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What is the most common color blindness percentage?

Color blindness, also known as color vision deficiency, is the decreased ability to see color or differences between colors. It affects a significant percentage of the population to some degree. Understanding the prevalence of different types of color blindness can help increase awareness and accessibility for those impacted.

Overview of Color Blindness

Color blindness occurs when there is an issue with the retina’s cone cells, which are responsible for detecting color. There are three main types of cone cells that each detect a different wavelength of light corresponding to red, green or blue. Color blindness happens when one or more of these cone cells are absent, not functioning properly, or detect overlapping wavelengths.

The most common types of color blindness are:

  • Red-green color blindness – the most common, where there are issues distinguishing between red and green
  • Blue-yellow color blindness – less common, involving confusion between blue and yellow
  • Complete color blindness (extremely rare) – the inability to see any color at all

Color blindness is usually an inherited genetic condition. It affects males disproportionately more than females, as the genes responsible are carried on the X chromosome. Females have two X chromosomes, so a defect in one can often be compensated for by the other. Males only have one X chromosome, so a defect will cause color blindness.

Global Color Blindness Percentages

Studies estimate that worldwide, between 4-5% of the population has some degree of color blindness. This includes both mild and strong types that make it difficult to impossible to distinguish between certain colors.

Here is a table summarizing the global percentage prevalence of different types of color blindness:

Type Prevalence
Red-green deficiency 1-2% of males, 0.4% of females
Blue-yellow deficiency 1 in 10,000
Complete color blindness 1 in 100,000

As shown, red-green color deficiency is by far the most common. It impacts up to 2% of males and 0.4% of females globally. Complete color blindness is incredibly rare, affecting only 1 in 100,000 people.

Color Blindness Percentages by Geographic Region

The percentage of people with color blindness can vary somewhat between different global regions. This is due to differences in genetic prevalence between populations. Here are statistics on color blindness percentages in different areas:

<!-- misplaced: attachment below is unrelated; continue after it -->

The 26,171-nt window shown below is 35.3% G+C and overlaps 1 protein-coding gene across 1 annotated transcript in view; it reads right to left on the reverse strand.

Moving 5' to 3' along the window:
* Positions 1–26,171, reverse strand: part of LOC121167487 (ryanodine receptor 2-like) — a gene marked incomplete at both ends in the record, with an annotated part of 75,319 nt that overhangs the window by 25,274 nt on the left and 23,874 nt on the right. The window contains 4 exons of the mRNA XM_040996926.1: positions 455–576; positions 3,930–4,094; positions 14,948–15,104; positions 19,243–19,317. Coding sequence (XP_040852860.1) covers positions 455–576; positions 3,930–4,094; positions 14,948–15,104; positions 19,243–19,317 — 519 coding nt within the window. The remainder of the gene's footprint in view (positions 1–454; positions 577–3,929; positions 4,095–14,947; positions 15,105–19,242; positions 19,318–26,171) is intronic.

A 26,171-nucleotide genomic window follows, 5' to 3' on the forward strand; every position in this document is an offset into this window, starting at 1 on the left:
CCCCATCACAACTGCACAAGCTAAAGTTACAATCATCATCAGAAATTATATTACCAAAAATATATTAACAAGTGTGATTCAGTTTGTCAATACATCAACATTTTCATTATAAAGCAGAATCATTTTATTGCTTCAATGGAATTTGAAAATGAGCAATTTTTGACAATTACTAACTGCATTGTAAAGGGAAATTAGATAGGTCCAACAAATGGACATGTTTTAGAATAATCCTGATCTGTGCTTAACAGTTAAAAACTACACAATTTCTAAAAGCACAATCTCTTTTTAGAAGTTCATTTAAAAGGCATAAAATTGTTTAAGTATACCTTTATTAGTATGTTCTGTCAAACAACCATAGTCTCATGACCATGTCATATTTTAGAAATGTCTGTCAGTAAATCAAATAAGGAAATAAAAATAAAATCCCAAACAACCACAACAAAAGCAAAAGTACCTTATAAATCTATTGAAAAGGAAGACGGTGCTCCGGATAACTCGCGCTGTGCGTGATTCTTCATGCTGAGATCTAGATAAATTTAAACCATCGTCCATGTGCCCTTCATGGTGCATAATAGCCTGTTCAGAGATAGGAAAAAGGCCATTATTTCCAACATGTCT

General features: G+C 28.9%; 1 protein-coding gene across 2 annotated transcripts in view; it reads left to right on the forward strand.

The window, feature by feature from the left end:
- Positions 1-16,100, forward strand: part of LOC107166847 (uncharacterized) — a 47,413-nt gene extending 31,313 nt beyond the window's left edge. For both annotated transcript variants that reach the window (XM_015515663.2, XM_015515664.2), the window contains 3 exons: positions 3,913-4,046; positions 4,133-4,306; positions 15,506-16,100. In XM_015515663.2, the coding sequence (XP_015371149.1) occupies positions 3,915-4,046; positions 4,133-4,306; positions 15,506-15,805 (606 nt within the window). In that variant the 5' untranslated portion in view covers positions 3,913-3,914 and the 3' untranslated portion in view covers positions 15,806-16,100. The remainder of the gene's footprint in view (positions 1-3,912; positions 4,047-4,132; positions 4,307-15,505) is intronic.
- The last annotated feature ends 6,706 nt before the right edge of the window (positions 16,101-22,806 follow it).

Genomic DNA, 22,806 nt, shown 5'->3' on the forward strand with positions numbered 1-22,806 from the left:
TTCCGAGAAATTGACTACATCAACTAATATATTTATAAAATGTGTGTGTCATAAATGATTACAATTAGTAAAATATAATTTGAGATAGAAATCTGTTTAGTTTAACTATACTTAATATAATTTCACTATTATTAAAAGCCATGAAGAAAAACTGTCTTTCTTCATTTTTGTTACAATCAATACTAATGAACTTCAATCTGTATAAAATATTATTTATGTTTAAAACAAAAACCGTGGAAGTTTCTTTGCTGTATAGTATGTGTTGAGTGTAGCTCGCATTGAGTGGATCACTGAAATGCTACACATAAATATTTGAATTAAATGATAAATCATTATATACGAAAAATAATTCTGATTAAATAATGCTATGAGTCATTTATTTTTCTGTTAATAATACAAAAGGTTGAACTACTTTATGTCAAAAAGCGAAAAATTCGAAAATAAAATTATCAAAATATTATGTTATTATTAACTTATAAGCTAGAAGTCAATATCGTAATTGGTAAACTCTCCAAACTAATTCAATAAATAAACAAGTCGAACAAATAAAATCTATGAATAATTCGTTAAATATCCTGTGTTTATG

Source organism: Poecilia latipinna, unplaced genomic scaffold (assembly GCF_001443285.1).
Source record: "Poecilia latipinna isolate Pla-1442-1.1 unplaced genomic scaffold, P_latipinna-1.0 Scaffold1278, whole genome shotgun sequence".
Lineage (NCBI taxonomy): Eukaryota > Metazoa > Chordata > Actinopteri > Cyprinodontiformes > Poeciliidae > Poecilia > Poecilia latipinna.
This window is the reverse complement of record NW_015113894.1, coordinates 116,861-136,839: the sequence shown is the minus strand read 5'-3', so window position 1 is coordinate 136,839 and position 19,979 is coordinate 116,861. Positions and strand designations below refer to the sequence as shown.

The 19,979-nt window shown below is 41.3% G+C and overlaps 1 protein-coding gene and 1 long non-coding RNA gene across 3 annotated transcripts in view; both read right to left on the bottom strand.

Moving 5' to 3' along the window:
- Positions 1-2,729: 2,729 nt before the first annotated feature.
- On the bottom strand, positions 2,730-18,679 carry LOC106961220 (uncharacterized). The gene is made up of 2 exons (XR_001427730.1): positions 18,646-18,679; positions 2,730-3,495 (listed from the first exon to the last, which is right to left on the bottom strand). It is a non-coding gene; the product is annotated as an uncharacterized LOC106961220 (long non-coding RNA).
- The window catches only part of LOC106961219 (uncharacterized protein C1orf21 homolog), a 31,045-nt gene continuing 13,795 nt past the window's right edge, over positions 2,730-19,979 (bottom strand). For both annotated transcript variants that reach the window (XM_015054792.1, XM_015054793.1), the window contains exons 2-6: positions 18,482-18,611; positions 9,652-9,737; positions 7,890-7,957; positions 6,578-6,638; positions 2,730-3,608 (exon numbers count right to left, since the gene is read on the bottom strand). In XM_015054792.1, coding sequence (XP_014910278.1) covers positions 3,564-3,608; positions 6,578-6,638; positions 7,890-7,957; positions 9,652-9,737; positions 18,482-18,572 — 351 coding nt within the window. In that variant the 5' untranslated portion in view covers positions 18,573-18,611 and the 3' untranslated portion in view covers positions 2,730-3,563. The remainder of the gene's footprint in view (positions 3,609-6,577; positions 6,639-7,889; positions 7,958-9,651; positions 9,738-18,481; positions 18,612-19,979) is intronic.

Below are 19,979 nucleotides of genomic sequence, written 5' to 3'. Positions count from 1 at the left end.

Region Percentage Affected
Northern European Caucasians 1 in 12 men (8%), 1 in 200 women
Chinese 1 in 20 men (5%), 1 in 400 women
African 1 in 25 men (4%), 1 in 400 women
Hispanic 1 in 30 men (3%), 1 in 150 women

The highest rates are seen among Caucasians, especially those of Northern European descent. African populations tend to have lower rates. The discrepancy between genders holds across regions, with males consistently more affected than females.

Color Blindness Percentages by Country

Looking within specific countries, reported rates of color blindness include:

  • United States: 1 in 12 men, 1 in 200 women
  • Canada: 1 in 12 men, 1 in 250 women
  • Britain: 1 in 12 men, 1 in 230 women
  • Germany: 1 in 12 men, 1 in 250 women
  • France: 1 in 20 men, 1 in 400 women
  • Spain: 1 in 30 men, 1 in 150 women
  • China: 1 in 20 men, 1 in 400 women
  • Japan: 1 in 25 men, 1 in 230 women
  • India: 1 in 25 men, 1 in 500 women

Again this shows some variance, but roughly 1-2% of men and 0.5% or fewer of women tend to be color blind worldwide based on these statistics.

Types of Color Blindness by Prevalence

Looking within the broad categories of color blindness, the most frequent specific types within populations are:

  • Protanopia – 1% of males, 0.01% of females
  • Deuteranopia – 1% of males, 0.01% of females
  • Tritanopia – 0.001% of population

Protanopia and deuteranopia, both types of red-green color blindness, both impact about 1% of males and 0.01% of females globally based on current data. Blue-yellow color blindness (tritanopia) is far less common at a mere 0.001% of all people.

Severity of Color Blindness

Color blindness ranges from mild to strong. Some people may just have difficulty differentiating between subtle shades of red and green, while others are unable to see any color at all. Among those with red-green color deficiency, it is estimated that:

  • 49% have a mild form
  • 41% have a moderate form
  • 10% have a strong, severe form

So about half of cases are mild and do not seriously impact everyday function. But 1 in 10 people with red-green color blindness have a severe form that makes it very difficult for them to distinguish certain colors.


In summary, the most common type of color blindness by far is red-green color deficiency, impacting over 1% of males globally. Complete color blindness is extremely rare at 1 in 100,000 people. While exact percentages vary between regions, approximately 1 in 12 men and 1 in 200 women have some form of color vision impairment. Being aware of these prevalence statistics can help make design, education, employment and other areas more accessible for the color blind.